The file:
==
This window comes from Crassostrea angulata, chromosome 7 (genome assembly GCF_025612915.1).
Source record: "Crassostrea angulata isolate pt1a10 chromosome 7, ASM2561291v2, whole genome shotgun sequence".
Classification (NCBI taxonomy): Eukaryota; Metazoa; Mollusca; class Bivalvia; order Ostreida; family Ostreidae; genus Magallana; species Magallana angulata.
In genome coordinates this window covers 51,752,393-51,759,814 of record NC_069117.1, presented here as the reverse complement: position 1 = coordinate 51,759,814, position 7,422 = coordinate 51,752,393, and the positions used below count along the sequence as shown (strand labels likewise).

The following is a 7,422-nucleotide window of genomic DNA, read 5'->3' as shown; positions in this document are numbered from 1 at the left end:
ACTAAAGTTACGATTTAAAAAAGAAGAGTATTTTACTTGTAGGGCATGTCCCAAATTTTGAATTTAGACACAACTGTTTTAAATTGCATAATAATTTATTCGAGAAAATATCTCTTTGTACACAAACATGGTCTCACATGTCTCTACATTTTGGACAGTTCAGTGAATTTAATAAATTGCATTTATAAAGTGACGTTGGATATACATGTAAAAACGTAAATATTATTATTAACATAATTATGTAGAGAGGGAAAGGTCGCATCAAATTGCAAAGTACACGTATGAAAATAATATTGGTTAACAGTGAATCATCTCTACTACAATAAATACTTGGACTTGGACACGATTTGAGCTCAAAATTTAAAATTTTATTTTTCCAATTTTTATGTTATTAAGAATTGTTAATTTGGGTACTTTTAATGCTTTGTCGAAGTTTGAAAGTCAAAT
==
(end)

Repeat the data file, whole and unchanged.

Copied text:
This window comes from Crassostrea angulata, chromosome 7 (genome assembly GCF_025612915.1).
Source record: "Crassostrea angulata isolate pt1a10 chromosome 7, ASM2561291v2, whole genome shotgun sequence".
Classification (NCBI taxonomy): Eukaryota; Metazoa; Mollusca; class Bivalvia; order Ostreida; family Ostreidae; genus Magallana; species Magallana angulata.
In genome coordinates this window covers 51,752,393-51,759,814 of record NC_069117.1, presented here as the reverse complement: position 1 = coordinate 51,759,814, position 7,422 = coordinate 51,752,393, and the positions used below count along the sequence as shown (strand labels likewise).

The following is a 7,422-nucleotide window of genomic DNA, read 5'->3' as shown; positions in this document are numbered from 1 at the left end:
ACTAAAGTTACGATTTAAAAAAGAAGAGTATTTTACTTGTAGGGCATGTCCCAAATTTTGAATTTAGACACAACTGTTTTAAATTGCATAATAATTTATTCGAGAAAATATCTCTTTGTACACAAACATGGTCTCACATGTCTCTACATTTTGGACAGTTCAGTGAATTTAATAAATTGCATTTATAAAGTGACGTTGGATATACATGTAAAAACGTAAATATTATTATTAACATAATTATGTAGAGAGGGAAAGGTCGCATCAAATTGCAAAGTACACGTATGAAAATAATATTGGTTAACAGTGAATCATCTCTACTACAATAAATACTTGGACTTGGACACGATTTGAGCTCAAAATTTAAAATTTTATTTTTCCAATTTTTATGTTATTAAGAATTGTTAATTTGGGTACTTTTAATGCTTTGTCGAAGTTTGAAAGTCAAAT